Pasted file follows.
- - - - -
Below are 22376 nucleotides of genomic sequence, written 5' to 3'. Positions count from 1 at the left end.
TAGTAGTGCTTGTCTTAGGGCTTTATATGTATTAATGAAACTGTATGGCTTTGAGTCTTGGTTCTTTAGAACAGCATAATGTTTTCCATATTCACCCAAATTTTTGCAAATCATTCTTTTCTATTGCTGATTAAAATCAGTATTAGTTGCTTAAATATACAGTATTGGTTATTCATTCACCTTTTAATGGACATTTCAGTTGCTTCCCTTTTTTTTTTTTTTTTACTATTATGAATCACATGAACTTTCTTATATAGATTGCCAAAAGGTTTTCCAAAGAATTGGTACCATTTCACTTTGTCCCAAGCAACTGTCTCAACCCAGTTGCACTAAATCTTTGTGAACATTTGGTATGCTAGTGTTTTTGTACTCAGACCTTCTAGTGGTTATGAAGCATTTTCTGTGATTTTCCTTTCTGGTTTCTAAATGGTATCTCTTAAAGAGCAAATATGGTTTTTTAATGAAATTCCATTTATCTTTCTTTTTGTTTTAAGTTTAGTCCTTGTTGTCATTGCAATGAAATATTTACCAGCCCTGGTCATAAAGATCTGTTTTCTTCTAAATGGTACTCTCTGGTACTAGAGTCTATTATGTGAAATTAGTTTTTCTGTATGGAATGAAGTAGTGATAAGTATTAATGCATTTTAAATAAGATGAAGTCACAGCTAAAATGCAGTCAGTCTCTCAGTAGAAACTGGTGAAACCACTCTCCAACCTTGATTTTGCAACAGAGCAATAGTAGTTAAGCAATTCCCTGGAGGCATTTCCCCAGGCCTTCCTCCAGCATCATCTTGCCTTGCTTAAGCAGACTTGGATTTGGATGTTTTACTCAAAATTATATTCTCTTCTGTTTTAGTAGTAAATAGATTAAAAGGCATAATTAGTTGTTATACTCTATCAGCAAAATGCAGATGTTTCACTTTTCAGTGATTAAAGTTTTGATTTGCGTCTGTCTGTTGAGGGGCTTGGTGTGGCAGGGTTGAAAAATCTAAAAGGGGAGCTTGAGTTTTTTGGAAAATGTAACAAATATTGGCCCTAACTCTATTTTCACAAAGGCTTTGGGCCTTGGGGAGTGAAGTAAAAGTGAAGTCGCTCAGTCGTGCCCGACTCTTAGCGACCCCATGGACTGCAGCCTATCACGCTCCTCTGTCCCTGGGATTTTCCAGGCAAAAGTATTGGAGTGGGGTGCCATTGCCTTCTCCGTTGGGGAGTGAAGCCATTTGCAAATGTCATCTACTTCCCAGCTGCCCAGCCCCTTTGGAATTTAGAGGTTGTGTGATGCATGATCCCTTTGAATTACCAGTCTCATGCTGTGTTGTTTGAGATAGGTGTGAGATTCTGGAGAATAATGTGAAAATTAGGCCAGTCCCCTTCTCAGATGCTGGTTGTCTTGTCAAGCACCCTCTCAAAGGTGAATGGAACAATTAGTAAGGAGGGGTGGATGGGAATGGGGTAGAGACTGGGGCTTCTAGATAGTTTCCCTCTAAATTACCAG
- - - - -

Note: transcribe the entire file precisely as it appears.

Below are 22376 nucleotides of genomic sequence, written 5' to 3'. Positions count from 1 at the left end.
TAGTAGTGCTTGTCTTAGGGCTTTATATGTATTAATGAAACTGTATGGCTTTGAGTCTTGGTTCTTTAGAACAGCATAATGTTTTCCATATTCACCCAAATTTTTGCAAATCATTCTTTTCTATTGCTGATTAAAATCAGTATTAGTTGCTTAAATATACAGTATTGGTTATTCATTCACCTTTTAATGGACATTTCAGTTGCTTCCCTTTTTTTTTTTTTTTTACTATTATGAATCACATGAACTTTCTTATATAGATTGCCAAAAGGTTTTCCAAAGAATTGGTACCATTTCACTTTGTCCCAAGCAACTGTCTCAACCCAGTTGCACTAAATCTTTGTGAACATTTGGTATGCTAGTGTTTTTGTACTCAGACCTTCTAGTGGTTATGAAGCATTTTCTGTGATTTTCCTTTCTGGTTTCTAAATGGTATCTCTTAAAGAGCAAATATGGTTTTTTAATGAAATTCCATTTATCTTTCTTTTTGTTTTAAGTTTAGTCCTTGTTGTCATTGCAATGAAATATTTACCAGCCCTGGTCATAAAGATCTGTTTTCTTCTAAATGGTACTCTCTGGTACTAGAGTCTATTATGTGAAATTAGTTTTTCTGTATGGAATGAAGTAGTGATAAGTATTAATGCATTTTAAATAAGATGAAGTCACAGCTAAAATGCAGTCAGTCTCTCAGTAGAAACTGGTGAAACCACTCTCCAACCTTGATTTTGCAACAGAGCAATAGTAGTTAAGCAATTCCCTGGAGGCATTTCCCCAGGCCTTCCTCCAGCATCATCTTGCCTTGCTTAAGCAGACTTGGATTTGGATGTTTTACTCAAAATTATATTCTCTTCTGTTTTAGTAGTAAATAGATTAAAAGGCATAATTAGTTGTTATACTCTATCAGCAAAATGCAGATGTTTCACTTTTCAGTGATTAAAGTTTTGATTTGCGTCTGTCTGTTGAGGGGCTTGGTGTGGCAGGGTTGAAAAATCTAAAAGGGGAGCTTGAGTTTTTTGGAAAATGTAACAAATATTGGCCCTAACTCTATTTTCACAAAGGCTTTGGGCCTTGGGGAGTGAAGTAAAAGTGAAGTCGCTCAGTCGTGCCCGACTCTTAGCGACCCCATGGACTGCAGCCTATCACGCTCCTCTGTCCCTGGGATTTTCCAGGCAAAAGTATTGGAGTGGGGTGCCATTGCCTTCTCCGTTGGGGAGTGAAGCCATTTGCAAATGTCATCTACTTCCCAGCTGCCCAGCCCCTTTGGAATTTAGAGGTTGTGTGATGCATGATCCCTTTGAATTACCAGTCTCATGCTGTGTTGTTTGAGATAGGTGTGAGATTCTGGAGAATAATGTGAAAATTAGGCCAGTCCCCTTCTCAGATGCTGGTTGTCTTGTCAAGCACCCTCTCAAAGGTGAATGGAACAATTAGTAAGGAGGGGTGGATGGGAATGGGGTAGAGACTGGGGCTTCTAGATAGTTTCCCTCTAAATTACCAG